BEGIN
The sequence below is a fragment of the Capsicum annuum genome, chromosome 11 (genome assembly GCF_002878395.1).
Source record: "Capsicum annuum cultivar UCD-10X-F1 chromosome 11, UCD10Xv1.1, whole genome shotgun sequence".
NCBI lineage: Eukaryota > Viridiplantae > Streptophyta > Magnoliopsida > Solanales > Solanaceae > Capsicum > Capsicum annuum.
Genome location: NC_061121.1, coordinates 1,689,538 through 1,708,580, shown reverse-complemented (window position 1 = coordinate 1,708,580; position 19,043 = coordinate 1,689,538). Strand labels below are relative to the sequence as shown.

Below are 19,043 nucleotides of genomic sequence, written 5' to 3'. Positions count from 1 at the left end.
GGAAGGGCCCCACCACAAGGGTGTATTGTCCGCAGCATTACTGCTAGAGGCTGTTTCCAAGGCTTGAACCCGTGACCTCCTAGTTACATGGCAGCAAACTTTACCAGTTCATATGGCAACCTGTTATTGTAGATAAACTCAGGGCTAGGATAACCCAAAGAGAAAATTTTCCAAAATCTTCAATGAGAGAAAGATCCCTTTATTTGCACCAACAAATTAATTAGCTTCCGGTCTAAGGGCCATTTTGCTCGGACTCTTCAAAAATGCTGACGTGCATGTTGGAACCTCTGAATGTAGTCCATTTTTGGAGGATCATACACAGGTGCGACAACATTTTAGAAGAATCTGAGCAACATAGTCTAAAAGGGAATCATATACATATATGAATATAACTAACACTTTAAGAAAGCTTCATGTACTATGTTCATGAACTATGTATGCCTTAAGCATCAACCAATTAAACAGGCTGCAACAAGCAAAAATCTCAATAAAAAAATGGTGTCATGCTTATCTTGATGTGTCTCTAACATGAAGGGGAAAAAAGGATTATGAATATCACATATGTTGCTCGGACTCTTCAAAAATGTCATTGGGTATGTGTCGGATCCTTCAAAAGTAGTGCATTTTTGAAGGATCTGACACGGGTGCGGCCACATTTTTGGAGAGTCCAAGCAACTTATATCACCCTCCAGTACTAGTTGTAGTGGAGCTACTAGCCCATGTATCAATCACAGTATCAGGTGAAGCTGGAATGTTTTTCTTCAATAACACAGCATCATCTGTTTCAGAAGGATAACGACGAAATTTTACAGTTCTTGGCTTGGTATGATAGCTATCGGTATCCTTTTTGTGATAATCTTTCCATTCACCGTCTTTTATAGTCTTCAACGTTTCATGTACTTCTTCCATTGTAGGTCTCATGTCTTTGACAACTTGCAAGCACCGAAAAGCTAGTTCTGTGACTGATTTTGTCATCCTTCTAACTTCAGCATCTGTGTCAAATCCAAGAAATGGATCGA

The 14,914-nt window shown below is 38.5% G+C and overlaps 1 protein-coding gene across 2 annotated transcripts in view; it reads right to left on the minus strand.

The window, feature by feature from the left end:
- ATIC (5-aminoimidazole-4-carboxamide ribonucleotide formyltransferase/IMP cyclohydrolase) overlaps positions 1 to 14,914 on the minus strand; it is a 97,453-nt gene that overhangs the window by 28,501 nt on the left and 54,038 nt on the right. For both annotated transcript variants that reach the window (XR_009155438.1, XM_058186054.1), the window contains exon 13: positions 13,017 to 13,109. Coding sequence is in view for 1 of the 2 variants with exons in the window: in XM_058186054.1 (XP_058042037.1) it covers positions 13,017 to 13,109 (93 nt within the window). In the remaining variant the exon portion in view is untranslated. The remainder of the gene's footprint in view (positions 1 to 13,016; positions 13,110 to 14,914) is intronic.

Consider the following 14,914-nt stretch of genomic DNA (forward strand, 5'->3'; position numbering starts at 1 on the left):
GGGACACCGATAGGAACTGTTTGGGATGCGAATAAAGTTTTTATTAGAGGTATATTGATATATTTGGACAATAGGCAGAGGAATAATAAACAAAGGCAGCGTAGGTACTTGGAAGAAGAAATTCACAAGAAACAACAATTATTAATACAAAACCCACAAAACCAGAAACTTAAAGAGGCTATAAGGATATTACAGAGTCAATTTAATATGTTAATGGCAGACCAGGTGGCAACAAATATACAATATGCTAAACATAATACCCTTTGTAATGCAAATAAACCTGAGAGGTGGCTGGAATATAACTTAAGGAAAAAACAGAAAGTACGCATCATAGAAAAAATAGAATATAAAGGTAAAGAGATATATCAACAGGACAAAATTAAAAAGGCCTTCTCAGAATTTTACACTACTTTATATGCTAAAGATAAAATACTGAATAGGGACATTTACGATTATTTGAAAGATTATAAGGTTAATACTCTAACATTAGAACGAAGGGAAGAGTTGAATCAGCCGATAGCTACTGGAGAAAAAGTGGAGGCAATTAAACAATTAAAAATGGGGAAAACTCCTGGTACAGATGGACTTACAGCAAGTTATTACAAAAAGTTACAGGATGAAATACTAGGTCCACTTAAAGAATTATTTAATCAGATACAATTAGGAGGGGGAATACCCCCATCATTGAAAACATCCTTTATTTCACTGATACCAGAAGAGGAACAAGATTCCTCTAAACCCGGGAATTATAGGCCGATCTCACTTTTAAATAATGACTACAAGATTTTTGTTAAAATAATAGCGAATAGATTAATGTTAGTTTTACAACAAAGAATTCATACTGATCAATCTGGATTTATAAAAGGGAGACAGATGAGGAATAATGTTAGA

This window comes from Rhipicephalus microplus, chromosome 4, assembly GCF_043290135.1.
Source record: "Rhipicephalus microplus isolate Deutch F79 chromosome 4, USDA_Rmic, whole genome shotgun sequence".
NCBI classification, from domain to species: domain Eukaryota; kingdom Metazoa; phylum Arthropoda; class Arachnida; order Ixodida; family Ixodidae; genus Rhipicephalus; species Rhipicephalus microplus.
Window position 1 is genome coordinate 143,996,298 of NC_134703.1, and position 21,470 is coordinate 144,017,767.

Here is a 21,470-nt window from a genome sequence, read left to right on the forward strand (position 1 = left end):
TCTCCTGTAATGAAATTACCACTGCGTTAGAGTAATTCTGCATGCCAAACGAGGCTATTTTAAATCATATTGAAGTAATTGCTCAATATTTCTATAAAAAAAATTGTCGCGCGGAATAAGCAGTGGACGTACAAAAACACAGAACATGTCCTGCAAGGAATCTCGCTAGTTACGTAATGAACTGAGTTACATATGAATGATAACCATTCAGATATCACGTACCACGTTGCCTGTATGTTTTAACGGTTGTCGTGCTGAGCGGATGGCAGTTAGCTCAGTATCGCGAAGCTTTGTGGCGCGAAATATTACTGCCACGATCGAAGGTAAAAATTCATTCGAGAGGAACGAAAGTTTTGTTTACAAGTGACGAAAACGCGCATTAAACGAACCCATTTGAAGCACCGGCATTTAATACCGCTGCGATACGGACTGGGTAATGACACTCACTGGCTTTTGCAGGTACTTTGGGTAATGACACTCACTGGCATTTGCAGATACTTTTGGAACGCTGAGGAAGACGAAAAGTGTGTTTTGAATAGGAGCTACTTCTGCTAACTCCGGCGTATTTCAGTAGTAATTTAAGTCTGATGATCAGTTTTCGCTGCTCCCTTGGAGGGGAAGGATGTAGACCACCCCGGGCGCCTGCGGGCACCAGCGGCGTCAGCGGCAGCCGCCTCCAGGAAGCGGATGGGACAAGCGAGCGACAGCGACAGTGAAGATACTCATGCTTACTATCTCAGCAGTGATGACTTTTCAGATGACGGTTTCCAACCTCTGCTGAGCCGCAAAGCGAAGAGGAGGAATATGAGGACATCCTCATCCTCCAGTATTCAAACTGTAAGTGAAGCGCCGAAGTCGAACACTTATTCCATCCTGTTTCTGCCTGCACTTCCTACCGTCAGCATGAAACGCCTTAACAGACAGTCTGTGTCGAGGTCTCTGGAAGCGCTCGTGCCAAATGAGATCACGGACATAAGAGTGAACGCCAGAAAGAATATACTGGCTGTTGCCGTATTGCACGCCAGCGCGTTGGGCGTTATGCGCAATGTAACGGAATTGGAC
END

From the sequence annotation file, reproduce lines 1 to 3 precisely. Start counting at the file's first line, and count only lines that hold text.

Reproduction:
The sequence below is a fragment of the Capsicum annuum genome, chromosome 11 (genome assembly GCF_002878395.1).
Source record: "Capsicum annuum cultivar UCD-10X-F1 chromosome 11, UCD10Xv1.1, whole genome shotgun sequence".
NCBI lineage: Eukaryota > Viridiplantae > Streptophyta > Magnoliopsida > Solanales > Solanaceae > Capsicum > Capsicum annuum.